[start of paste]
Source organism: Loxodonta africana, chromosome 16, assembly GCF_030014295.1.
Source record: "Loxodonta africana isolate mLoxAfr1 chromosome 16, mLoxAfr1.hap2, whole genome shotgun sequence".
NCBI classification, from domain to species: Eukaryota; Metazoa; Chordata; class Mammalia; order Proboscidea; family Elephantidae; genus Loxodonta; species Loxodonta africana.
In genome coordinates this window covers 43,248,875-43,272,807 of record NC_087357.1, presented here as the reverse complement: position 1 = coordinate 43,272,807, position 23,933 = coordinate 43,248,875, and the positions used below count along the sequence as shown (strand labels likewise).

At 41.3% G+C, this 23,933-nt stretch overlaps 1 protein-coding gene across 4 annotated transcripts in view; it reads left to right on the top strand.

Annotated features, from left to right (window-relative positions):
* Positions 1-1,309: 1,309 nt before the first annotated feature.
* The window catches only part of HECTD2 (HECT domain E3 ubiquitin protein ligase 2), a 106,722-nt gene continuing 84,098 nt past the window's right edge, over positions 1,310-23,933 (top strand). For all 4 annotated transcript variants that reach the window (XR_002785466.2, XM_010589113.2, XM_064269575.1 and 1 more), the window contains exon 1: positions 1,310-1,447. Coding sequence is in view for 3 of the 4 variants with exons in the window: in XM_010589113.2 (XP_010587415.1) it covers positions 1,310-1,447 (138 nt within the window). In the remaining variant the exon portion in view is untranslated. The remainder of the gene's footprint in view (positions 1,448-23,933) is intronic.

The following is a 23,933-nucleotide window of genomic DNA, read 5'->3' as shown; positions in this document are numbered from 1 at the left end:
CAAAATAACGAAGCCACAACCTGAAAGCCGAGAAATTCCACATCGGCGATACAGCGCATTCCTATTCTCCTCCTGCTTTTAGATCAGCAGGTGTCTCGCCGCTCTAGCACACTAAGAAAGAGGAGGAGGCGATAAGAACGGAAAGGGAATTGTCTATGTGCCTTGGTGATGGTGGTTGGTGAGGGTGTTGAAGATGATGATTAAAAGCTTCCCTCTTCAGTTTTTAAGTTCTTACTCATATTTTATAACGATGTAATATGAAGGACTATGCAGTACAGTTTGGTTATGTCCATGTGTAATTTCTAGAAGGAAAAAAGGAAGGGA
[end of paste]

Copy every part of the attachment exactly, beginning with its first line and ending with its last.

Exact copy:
Source organism: Loxodonta africana, chromosome 16, assembly GCF_030014295.1.
Source record: "Loxodonta africana isolate mLoxAfr1 chromosome 16, mLoxAfr1.hap2, whole genome shotgun sequence".
NCBI classification, from domain to species: Eukaryota; Metazoa; Chordata; class Mammalia; order Proboscidea; family Elephantidae; genus Loxodonta; species Loxodonta africana.
In genome coordinates this window covers 43,248,875-43,272,807 of record NC_087357.1, presented here as the reverse complement: position 1 = coordinate 43,272,807, position 23,933 = coordinate 43,248,875, and the positions used below count along the sequence as shown (strand labels likewise).

At 41.3% G+C, this 23,933-nt stretch overlaps 1 protein-coding gene across 4 annotated transcripts in view; it reads left to right on the top strand.

Annotated features, from left to right (window-relative positions):
* Positions 1-1,309: 1,309 nt before the first annotated feature.
* The window catches only part of HECTD2 (HECT domain E3 ubiquitin protein ligase 2), a 106,722-nt gene continuing 84,098 nt past the window's right edge, over positions 1,310-23,933 (top strand). For all 4 annotated transcript variants that reach the window (XR_002785466.2, XM_010589113.2, XM_064269575.1 and 1 more), the window contains exon 1: positions 1,310-1,447. Coding sequence is in view for 3 of the 4 variants with exons in the window: in XM_010589113.2 (XP_010587415.1) it covers positions 1,310-1,447 (138 nt within the window). In the remaining variant the exon portion in view is untranslated. The remainder of the gene's footprint in view (positions 1,448-23,933) is intronic.

The following is a 23,933-nucleotide window of genomic DNA, read 5'->3' as shown; positions in this document are numbered from 1 at the left end:
CAAAATAACGAAGCCACAACCTGAAAGCCGAGAAATTCCACATCGGCGATACAGCGCATTCCTATTCTCCTCCTGCTTTTAGATCAGCAGGTGTCTCGCCGCTCTAGCACACTAAGAAAGAGGAGGAGGCGATAAGAACGGAAAGGGAATTGTCTATGTGCCTTGGTGATGGTGGTTGGTGAGGGTGTTGAAGATGATGATTAAAAGCTTCCCTCTTCAGTTTTTAAGTTCTTACTCATATTTTATAACGATGTAATATGAAGGACTATGCAGTACAGTTTGGTTATGTCCATGTGTAATTTCTAGAAGGAAAAAAGGAAGGGA